American Library Association
The purpose of this web page is to provide explanations of the most heavily used alternative formats, along with information about the software programs necessary for viewing documents in these formats. Many government agencies, such as the Census Bureau, Bureau of Labor Statistics, Bureau of Justice Statistics, National Center for Education Statistics, and the National Center for Health Statistics, provide explanatory pages for accessing information in alternative formats. If while searching government web sites, you come across an alternative viewing format that you feel needs further explanation, please contact Stephanie Atkins. An explanation of the software program requirements for the format will be added to this page. Thank you.
PDF files are compact, cross platform files that can be viewed with Acrobat Reader software. This software is available free of charge. You must have a copy of the Adobe Acrobat Reader Software installed on your computer to view a PDF file. (You may already have this program on your computer.) The Adobe Acrobat Product Information page provides explicit downloading and installation instructions, including a three-step process to register, select the appropriate software version, and configure your web browser.
Some files may be difficult to read from the screen. However, the Acrobat Reader's navigation and zoom features enable closer review of text and images within a PDF file. The Acrobat Reader also allows you to print these files exactly as they were originally published. It is possible to download PDF files which can then later be opened by you with your Acrobat Reader. Specific instructions are not provided for you on this page because they will vary slightly depending on your Internet browser configuration. It is recommended that you check with your library computer technician for specific instructions.
To successfully decompress a file, you must first save (download) the file to your computer. Clicking on a link usually initiates the downloading process. Second, unzip the file using a decompression program. Third, view the unzipped file or files using the appropriate software for the file format. Common file formats of unzipped files include .txt (ASCII format which can be read by word processing programs such as WordPad, WordPerfect, or Word), .wk1, .dat, or .xls (spreadsheets which can be read by programs such as Lotus or Excel), and .zip (files that can be open and read within your zip program).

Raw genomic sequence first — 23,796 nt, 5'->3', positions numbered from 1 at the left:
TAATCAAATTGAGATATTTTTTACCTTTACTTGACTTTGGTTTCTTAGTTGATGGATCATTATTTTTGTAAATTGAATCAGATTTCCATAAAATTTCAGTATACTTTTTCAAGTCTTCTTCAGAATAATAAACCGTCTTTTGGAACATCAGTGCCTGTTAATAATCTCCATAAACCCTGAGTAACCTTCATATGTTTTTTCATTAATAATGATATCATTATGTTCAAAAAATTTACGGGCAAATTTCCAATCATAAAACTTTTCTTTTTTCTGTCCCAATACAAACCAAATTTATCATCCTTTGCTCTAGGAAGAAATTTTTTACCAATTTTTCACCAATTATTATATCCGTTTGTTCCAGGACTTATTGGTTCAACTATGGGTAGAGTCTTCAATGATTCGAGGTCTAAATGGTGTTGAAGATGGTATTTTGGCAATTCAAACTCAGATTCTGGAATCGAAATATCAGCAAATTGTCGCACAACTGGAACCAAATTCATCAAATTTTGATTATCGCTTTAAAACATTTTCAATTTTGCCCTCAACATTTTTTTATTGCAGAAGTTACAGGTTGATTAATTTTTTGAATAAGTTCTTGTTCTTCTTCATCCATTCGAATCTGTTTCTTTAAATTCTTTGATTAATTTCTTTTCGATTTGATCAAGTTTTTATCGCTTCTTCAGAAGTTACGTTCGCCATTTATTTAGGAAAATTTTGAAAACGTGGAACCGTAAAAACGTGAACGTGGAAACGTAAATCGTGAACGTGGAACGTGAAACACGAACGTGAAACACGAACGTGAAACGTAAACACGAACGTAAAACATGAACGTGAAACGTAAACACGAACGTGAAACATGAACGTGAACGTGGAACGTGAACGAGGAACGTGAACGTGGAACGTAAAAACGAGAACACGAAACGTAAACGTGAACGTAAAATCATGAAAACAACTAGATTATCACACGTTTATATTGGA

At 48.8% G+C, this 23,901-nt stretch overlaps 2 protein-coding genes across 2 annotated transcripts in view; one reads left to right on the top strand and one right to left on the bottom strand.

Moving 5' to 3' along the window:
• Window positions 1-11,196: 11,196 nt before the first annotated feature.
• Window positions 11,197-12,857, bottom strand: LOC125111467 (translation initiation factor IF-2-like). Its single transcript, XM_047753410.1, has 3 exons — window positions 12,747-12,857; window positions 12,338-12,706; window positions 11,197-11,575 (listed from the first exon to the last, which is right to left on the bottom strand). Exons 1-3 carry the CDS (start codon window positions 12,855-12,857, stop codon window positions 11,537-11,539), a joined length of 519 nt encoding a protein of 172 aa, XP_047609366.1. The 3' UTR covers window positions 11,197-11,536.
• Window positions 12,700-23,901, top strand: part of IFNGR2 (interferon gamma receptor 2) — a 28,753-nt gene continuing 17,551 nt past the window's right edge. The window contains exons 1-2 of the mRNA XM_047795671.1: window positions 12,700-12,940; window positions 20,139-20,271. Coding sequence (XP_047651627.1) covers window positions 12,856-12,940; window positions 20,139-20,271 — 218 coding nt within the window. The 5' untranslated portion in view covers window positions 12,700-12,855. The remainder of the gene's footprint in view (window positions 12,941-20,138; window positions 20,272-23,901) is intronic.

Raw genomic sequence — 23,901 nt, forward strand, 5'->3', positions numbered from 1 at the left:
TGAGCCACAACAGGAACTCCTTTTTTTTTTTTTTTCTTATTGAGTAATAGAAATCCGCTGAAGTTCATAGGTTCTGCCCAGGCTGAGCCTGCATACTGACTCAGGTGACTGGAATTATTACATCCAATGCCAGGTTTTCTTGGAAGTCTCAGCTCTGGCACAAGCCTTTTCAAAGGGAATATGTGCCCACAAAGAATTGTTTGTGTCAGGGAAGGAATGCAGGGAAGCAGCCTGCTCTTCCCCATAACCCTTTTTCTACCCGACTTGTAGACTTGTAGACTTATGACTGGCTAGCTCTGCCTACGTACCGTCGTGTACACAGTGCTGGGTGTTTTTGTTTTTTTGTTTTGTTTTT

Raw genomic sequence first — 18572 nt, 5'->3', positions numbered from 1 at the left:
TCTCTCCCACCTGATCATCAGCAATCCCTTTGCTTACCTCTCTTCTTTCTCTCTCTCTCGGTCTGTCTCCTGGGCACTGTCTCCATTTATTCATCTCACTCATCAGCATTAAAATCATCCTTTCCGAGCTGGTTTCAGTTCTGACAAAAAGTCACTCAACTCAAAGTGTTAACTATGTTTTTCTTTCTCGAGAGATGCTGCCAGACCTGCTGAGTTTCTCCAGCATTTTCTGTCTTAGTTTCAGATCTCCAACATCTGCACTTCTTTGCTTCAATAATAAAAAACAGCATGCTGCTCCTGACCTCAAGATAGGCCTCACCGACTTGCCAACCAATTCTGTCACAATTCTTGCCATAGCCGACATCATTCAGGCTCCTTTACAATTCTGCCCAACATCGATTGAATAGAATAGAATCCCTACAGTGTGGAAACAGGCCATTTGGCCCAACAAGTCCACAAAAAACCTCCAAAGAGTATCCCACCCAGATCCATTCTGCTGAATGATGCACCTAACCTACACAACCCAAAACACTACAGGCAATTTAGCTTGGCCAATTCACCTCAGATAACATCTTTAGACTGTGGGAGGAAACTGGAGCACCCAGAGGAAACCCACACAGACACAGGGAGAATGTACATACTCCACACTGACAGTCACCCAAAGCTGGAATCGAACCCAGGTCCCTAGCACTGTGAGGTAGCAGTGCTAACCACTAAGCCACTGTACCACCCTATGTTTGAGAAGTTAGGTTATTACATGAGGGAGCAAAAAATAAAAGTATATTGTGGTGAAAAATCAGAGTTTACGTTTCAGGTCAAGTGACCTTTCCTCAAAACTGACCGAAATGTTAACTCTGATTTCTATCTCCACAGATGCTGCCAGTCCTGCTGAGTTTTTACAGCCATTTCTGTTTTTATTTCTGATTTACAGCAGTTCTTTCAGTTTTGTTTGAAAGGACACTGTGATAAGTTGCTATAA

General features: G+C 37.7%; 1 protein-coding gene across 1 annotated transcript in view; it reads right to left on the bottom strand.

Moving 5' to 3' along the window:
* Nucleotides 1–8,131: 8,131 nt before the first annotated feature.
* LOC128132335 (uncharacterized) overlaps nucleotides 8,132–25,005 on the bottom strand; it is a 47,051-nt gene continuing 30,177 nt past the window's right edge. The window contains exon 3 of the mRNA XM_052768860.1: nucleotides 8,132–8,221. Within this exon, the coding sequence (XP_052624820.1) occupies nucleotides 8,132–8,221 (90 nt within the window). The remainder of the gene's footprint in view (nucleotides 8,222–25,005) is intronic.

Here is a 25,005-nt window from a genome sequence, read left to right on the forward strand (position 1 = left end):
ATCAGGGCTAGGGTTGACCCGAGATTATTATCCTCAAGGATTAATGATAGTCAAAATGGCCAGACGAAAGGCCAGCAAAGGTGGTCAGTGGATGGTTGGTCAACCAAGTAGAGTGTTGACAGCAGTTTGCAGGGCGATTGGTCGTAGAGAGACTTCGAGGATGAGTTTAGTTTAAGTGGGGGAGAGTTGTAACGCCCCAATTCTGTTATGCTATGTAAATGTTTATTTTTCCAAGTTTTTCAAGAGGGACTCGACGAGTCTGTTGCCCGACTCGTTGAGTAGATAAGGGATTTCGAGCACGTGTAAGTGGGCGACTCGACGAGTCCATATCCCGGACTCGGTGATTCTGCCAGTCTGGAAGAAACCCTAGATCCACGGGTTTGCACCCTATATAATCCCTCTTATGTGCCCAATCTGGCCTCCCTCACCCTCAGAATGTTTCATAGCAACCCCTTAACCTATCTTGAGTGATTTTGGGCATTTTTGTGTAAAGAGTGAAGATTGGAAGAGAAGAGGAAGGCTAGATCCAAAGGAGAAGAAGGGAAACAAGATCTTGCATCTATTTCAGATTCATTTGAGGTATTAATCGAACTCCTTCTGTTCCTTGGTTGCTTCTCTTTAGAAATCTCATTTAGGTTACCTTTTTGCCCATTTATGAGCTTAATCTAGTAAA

In order to decompress ZIP files, you must have a file utility that can be used to extract the individual files from the compressed binary file - - otherwise known as "unzipping" the files. Several zipping programs, including freeware, shareware, and commercial products, are available. You may have an unzip program already loaded on your computer. One of the most popular shareware programs is PKZIP which runs on MS-DOS, OS/2, Windows 3.1, Windows 95, Windows NT 3.441+, UNIX, OpenVMS VAX, and Alpha environments. Check out the PKWARE downloading page for instructions on how to obtain PKZIP/UNZIP. Another popular program is WINZIP which runs on Windows 3.1, Windows 95, and Windows NT. Pricing for WINZIP varies depending on whether you are purchasing a single copy or a site license. ZipIt, a shareware program for $15.00, is a popular unzipping utility for Macintosh users.
Examples of ZIP files:
The Bureau of the Census often uses compressed zip files. One example, State Projection Components of Change:1995 to 2025, provides compressed data for each state. You might want to use this page to practice downloading a zip file, unzipping the file, and then reading the files. These files are text files (.txt) which can be read with a word processing program such as WordPad, Word, or WordPerfect. Alternatively, Historical Data from International Price Indexes contains zip files for downloading that, after unzipping, are in spreadsheet formats (.xls), which can be read with a spreadsheet program such as Lotus or Excel.
AlternaTIFF is a free Netscape-style browser plug-in that displays most of the common types of TIFF image files. It is compatible with Netscape Communicator 3.0 and higher and Internet Explorer 3.0 and higher. It is a 32-bit Windows program, and requires Windows 95, Windows 98, or Windows NT 4.0, and a 32-bit browser.
An Apple Macintosh® plug-in which works with images from the Patent
and Trade Office is Acordex Imaging Systems Accel
ViewTIFF, which offers a free 14-day demonstration. It works in both IE 4+ and Netscape 4+.
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maintained by Stephanie Atkins (firstname.lastname@example.org); last updated February 14, 2000.
Originally compiled by Ann Roselle.